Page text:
ERIC Number: ED225628
Record Type: RIE
Publication Date: 1982
Reference Count: 0
In-House vs. Franchise College Food Services and Bookstores.
Stumph, W. J.
In determining whether colleges or universities should operate their own food services or bookstores or lease them to contract operators, school business officers should consider a number of factors. These include whether sales volume is sufficiently large to cover direct operating costs and overhead; inventory investment; appearance, service, and business volume; burden on accounting department of orders, credits, and payments; the ability to use or install proper retail accounting methods; and the institutional attention and priority given to the operation of these auxiliary services. While self-operation provides opportunities for overall direction and shifts in emphasis, to earn substantial returns, to finance additional facilities, and to demonstrate management ability, such operations must be sufficiently large and have sufficient business expertise to take advantage of these opportunities. Contractors, on the other hand, provide the school business officer with: (1) professional management; (2) a predictable return; (3) freedom from day-to-day problems and pitfalls; (4) cash flow rather than inventory investment; and (5) escape from accounting, personnel, and management burdens. In addition, contractors enjoy certain advantages over self-operators, including the ability to take advantage of quantity buying; to take risks on impulse merchandise; to take advantage of new trends in merchandising and adminstration; and freedom from public sector personnel policies governing terminations, wages, and holidays. (AYC)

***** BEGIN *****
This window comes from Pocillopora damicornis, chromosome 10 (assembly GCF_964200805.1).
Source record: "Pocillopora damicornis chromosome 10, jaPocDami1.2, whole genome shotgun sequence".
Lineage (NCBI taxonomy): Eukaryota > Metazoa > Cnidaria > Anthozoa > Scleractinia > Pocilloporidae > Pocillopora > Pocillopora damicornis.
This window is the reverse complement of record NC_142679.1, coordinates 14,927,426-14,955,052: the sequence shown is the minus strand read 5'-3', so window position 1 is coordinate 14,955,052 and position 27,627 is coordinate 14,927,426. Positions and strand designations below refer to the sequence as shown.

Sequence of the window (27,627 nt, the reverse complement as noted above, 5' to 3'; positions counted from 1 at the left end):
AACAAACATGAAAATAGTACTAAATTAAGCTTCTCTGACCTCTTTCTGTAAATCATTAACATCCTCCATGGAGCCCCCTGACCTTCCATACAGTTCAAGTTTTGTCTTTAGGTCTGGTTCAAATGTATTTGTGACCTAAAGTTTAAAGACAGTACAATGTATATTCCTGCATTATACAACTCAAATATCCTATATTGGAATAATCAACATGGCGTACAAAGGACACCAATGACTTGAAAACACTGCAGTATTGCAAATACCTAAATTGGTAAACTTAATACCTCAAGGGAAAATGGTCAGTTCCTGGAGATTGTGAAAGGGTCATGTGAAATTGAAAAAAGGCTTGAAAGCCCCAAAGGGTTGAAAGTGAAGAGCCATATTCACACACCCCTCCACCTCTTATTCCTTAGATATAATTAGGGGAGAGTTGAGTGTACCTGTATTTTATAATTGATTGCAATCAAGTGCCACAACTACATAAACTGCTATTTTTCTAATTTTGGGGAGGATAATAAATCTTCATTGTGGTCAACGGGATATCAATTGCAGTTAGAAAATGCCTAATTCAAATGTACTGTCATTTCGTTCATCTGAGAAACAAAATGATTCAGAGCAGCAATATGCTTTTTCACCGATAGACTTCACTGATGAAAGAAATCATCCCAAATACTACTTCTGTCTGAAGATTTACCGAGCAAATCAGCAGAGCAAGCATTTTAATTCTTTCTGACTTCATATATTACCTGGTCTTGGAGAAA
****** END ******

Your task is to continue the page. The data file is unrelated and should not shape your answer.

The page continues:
Publication Type: Opinion Papers; Speeches/Meeting Papers
Education Level: N/A
Authoring Institution: Reading Area Community Coll., PA.
Note: Paper presented at the Conference of the Association of School Business Officials (Atlanta, GA, November 2-6, 1982).